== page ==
Developed countries have dominated the previous Multilateral Trade Rounds. At the very outset, these negotiations (under the auspices of the GATT) involved only these countries and the initial agreements focused just on the trade-in-goods. Developing countries were not involved. However, by the time of the Uruguay Round, which was completed in 1996, the “single undertaking” moved beyond goods to cover other key areas, such as services and intellectual property rights. As multilaterally negotiated rules were impinging upon an increasing segment of domestic economic activity, it became essential that developing countries participated in these negotiations. At the same time, these countries were accounting for an increasing share of international trade, particularly after China gained accession to the WTO. This meant that it was also in the interests of the developed countries to seek increased access to these emerging markets through a set of multilaterally agreed rules. Hence, there was a convergence of interests for both parties. However, though developing countries participated in the Uruguay Round negotiations, at the end the major developed countries cut a deal among themselves and the benefits generated were highly asymmetrical, with the developing world missing out.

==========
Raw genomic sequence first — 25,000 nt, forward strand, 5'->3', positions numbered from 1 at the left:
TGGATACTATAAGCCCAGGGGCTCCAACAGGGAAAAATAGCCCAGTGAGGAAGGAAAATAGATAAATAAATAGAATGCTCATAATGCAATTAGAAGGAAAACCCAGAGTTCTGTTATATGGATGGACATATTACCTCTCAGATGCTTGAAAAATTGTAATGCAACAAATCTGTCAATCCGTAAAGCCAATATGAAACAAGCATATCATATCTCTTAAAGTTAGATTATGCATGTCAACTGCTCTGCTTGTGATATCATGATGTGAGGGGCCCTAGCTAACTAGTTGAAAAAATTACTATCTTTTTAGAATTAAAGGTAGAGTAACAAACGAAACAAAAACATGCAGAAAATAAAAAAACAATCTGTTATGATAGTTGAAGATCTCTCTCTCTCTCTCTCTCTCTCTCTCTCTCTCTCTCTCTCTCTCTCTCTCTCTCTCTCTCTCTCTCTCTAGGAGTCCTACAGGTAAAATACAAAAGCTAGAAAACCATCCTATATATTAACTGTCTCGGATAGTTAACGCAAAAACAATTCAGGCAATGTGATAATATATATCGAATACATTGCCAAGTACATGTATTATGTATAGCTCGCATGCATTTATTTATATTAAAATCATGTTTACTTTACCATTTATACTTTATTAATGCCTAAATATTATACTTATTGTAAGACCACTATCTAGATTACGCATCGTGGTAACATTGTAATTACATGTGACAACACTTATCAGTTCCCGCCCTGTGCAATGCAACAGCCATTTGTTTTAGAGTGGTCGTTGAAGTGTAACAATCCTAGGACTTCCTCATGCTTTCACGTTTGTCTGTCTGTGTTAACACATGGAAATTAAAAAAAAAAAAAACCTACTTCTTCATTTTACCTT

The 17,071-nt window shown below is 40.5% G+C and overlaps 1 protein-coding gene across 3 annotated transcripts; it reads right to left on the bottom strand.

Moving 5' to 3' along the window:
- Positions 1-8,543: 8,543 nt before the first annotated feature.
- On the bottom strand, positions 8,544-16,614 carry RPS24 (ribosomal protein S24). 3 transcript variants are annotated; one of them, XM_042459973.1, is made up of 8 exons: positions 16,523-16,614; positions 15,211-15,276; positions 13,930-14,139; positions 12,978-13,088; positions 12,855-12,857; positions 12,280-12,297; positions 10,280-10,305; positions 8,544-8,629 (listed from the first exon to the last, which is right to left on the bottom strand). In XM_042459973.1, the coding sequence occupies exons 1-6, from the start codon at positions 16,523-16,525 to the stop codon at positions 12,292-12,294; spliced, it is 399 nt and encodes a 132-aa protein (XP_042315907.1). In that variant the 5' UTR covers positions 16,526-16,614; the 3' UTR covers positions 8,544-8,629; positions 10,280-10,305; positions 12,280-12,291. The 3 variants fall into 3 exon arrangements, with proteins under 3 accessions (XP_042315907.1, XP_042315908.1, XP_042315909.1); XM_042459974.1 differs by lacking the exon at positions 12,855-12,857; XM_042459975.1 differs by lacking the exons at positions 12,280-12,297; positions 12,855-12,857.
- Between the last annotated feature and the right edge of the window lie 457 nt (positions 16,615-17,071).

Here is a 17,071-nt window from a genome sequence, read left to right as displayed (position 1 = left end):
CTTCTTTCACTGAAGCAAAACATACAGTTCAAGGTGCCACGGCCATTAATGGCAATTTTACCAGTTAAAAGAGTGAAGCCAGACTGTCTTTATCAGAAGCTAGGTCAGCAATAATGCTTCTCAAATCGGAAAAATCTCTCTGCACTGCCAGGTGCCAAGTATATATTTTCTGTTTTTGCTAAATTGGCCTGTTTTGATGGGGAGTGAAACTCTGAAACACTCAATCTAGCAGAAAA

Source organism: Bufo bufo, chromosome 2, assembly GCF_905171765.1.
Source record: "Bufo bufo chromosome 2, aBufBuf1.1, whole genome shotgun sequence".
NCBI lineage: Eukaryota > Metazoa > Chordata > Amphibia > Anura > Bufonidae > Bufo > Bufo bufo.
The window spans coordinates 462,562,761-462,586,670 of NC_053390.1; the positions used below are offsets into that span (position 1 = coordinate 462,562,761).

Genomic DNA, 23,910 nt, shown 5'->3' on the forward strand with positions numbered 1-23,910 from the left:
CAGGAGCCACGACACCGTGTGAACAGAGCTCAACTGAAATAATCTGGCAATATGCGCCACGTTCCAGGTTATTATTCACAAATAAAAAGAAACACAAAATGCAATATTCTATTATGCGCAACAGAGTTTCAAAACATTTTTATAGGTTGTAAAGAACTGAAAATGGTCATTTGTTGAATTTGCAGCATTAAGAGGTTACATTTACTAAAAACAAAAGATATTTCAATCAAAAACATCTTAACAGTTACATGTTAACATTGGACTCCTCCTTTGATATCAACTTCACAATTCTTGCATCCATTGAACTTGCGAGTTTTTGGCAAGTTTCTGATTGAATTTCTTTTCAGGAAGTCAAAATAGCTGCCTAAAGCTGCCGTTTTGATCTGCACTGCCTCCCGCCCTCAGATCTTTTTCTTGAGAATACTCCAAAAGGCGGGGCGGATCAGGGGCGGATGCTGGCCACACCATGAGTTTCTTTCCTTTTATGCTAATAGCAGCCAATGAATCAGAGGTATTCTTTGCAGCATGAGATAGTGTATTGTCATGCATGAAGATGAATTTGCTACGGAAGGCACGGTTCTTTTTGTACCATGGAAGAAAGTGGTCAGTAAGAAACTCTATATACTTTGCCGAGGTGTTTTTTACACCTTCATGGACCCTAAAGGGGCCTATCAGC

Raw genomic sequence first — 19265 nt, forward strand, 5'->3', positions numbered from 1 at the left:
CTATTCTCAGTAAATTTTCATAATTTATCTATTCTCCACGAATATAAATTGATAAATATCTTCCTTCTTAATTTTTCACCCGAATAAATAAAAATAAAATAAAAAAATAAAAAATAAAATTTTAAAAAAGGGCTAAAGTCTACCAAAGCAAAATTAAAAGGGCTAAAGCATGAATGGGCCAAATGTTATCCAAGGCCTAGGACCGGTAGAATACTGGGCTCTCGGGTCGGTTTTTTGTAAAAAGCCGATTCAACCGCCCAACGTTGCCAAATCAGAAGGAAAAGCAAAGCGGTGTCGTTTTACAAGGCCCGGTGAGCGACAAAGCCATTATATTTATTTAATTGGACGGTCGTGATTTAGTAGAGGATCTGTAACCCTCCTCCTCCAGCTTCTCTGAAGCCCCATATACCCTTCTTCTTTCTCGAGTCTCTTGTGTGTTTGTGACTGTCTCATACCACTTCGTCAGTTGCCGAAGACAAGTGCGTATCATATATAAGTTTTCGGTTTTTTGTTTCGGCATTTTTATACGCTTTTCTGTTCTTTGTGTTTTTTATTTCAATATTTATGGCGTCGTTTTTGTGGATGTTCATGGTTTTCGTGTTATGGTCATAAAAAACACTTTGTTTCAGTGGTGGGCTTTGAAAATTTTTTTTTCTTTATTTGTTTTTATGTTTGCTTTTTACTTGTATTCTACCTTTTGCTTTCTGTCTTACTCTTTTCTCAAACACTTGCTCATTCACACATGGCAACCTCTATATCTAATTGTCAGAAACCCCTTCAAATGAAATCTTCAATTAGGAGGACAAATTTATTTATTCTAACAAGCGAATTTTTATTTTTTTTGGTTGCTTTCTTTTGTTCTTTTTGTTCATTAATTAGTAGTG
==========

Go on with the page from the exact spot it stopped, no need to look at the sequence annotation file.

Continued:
When the developed world mooted a New Round of trade negotiations at the turn of the century, developing countries were initially reluctant, given their past experiences. However,  the threat and uncertainty, which 9/11 posed to the global economy, provided fresh momentum for the case for a new round of multilateral trade negotiations to boost the global economy, particularly as the promise of a “Development Round” was held out. The Doha Development Agenda was the placed at the heart of the negotiations.

This time around, the developing countries have been far more prepared for the negotiations. The Least Developed Countries (LDCs) and Small Vulnerable Economies (SVEs) have mobilized more effectively. In addition, the larger developing countries, including China, India and Brazil, have also been very vigorous in pursuing their trade interests. This has meant that the 148 members of the WTO, which operates by consensus, have had great difficulty in completing the Doha Round negotiations. The challenges have been exacerbated by the rise of protectionism in the developed world following the Great Recession in the US and EU, in the aftermath of the global financial crisis. However, with signs of recovery gaining ground, it has become timely to provide further momentum to global economic activity by demonstrating some progress on the Doha Round negotiations. This was the backdrop to the Bali Trade Ministerial.


The Bali Declaration